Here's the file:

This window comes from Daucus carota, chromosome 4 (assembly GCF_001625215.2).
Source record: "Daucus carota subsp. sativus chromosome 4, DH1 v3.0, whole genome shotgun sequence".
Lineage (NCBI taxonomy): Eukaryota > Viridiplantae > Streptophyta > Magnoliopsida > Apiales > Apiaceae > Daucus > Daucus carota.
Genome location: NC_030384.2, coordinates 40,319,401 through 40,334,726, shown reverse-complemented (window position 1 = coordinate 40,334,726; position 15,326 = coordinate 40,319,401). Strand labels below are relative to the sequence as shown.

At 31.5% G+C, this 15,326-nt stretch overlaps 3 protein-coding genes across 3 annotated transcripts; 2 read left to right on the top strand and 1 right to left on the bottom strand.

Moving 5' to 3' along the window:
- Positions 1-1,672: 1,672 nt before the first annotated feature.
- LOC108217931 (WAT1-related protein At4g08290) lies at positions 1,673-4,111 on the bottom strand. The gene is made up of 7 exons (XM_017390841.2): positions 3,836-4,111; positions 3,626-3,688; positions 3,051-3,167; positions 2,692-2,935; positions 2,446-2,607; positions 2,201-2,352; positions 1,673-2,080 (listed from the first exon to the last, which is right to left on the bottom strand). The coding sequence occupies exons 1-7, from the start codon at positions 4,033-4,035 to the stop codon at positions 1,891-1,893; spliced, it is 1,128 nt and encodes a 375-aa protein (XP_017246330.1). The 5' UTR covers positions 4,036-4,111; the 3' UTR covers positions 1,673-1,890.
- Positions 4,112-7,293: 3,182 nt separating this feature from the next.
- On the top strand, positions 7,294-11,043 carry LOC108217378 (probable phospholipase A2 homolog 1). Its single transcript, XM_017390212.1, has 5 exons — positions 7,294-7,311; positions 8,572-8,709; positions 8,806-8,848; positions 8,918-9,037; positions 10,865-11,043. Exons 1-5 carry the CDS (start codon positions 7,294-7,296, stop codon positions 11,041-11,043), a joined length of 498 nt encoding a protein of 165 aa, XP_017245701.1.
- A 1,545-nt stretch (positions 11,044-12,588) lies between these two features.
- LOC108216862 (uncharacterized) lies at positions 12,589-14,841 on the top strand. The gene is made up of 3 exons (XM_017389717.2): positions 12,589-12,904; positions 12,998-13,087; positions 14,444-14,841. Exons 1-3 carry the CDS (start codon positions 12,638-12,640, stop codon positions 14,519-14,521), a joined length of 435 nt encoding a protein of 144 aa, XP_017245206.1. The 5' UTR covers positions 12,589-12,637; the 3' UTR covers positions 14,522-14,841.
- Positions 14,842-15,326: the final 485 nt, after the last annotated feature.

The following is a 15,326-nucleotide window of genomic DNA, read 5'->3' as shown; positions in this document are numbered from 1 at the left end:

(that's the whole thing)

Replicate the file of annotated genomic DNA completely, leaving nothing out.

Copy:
This window comes from Daucus carota, chromosome 4 (assembly GCF_001625215.2).
Source record: "Daucus carota subsp. sativus chromosome 4, DH1 v3.0, whole genome shotgun sequence".
Lineage (NCBI taxonomy): Eukaryota > Viridiplantae > Streptophyta > Magnoliopsida > Apiales > Apiaceae > Daucus > Daucus carota.
Genome location: NC_030384.2, coordinates 40,319,401 through 40,334,726, shown reverse-complemented (window position 1 = coordinate 40,334,726; position 15,326 = coordinate 40,319,401). Strand labels below are relative to the sequence as shown.

At 31.5% G+C, this 15,326-nt stretch overlaps 3 protein-coding genes across 3 annotated transcripts; 2 read left to right on the top strand and 1 right to left on the bottom strand.

Moving 5' to 3' along the window:
- Positions 1-1,672: 1,672 nt before the first annotated feature.
- LOC108217931 (WAT1-related protein At4g08290) lies at positions 1,673-4,111 on the bottom strand. The gene is made up of 7 exons (XM_017390841.2): positions 3,836-4,111; positions 3,626-3,688; positions 3,051-3,167; positions 2,692-2,935; positions 2,446-2,607; positions 2,201-2,352; positions 1,673-2,080 (listed from the first exon to the last, which is right to left on the bottom strand). The coding sequence occupies exons 1-7, from the start codon at positions 4,033-4,035 to the stop codon at positions 1,891-1,893; spliced, it is 1,128 nt and encodes a 375-aa protein (XP_017246330.1). The 5' UTR covers positions 4,036-4,111; the 3' UTR covers positions 1,673-1,890.
- Positions 4,112-7,293: 3,182 nt separating this feature from the next.
- On the top strand, positions 7,294-11,043 carry LOC108217378 (probable phospholipase A2 homolog 1). Its single transcript, XM_017390212.1, has 5 exons — positions 7,294-7,311; positions 8,572-8,709; positions 8,806-8,848; positions 8,918-9,037; positions 10,865-11,043. Exons 1-5 carry the CDS (start codon positions 7,294-7,296, stop codon positions 11,041-11,043), a joined length of 498 nt encoding a protein of 165 aa, XP_017245701.1.
- A 1,545-nt stretch (positions 11,044-12,588) lies between these two features.
- LOC108216862 (uncharacterized) lies at positions 12,589-14,841 on the top strand. The gene is made up of 3 exons (XM_017389717.2): positions 12,589-12,904; positions 12,998-13,087; positions 14,444-14,841. Exons 1-3 carry the CDS (start codon positions 12,638-12,640, stop codon positions 14,519-14,521), a joined length of 435 nt encoding a protein of 144 aa, XP_017245206.1. The 5' UTR covers positions 12,589-12,637; the 3' UTR covers positions 14,522-14,841.
- Positions 14,842-15,326: the final 485 nt, after the last annotated feature.

The following is a 15,326-nucleotide window of genomic DNA, read 5'->3' as shown; positions in this document are numbered from 1 at the left end: